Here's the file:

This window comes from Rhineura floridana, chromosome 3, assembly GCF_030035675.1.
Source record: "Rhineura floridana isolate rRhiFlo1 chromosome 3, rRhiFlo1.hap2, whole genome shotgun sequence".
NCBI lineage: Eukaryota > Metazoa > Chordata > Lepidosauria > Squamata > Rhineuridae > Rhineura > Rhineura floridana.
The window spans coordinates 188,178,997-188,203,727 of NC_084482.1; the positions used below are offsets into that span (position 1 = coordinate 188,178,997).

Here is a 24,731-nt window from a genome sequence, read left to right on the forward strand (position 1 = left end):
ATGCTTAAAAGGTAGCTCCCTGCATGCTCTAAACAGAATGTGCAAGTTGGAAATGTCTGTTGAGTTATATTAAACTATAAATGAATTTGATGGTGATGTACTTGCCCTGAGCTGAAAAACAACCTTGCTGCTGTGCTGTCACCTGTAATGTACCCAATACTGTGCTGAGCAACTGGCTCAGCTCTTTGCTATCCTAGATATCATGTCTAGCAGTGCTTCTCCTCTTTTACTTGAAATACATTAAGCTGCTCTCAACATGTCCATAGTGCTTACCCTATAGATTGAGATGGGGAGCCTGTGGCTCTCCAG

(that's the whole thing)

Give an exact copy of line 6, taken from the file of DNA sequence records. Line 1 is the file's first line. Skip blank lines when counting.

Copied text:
ATGCTTAAAAGGTAGCTCCCTGCATGCTCTAAACAGAATGTGCAAGTTGGAAATGTCTGTTGAGTTATATTAAACTATAAATGAATTTGATGGTGATGTACTTGCCCTGAGCTGAAAAACAACCTTGCTGCTGTGCTGTCACCTGTAATGTACCCAATACTGTGCTGAGCAACTGGCTCAGCTCTTTGCTATCCTAGATATCATGTCTAGCAGTGCTTCTCCTCTTTTACTTGAAATACATTAAGCTGCTCTCAACATGTCCATAGTGCTTACCCTATAGATTGAGATGGGGAGCCTGTGGCTCTCCAG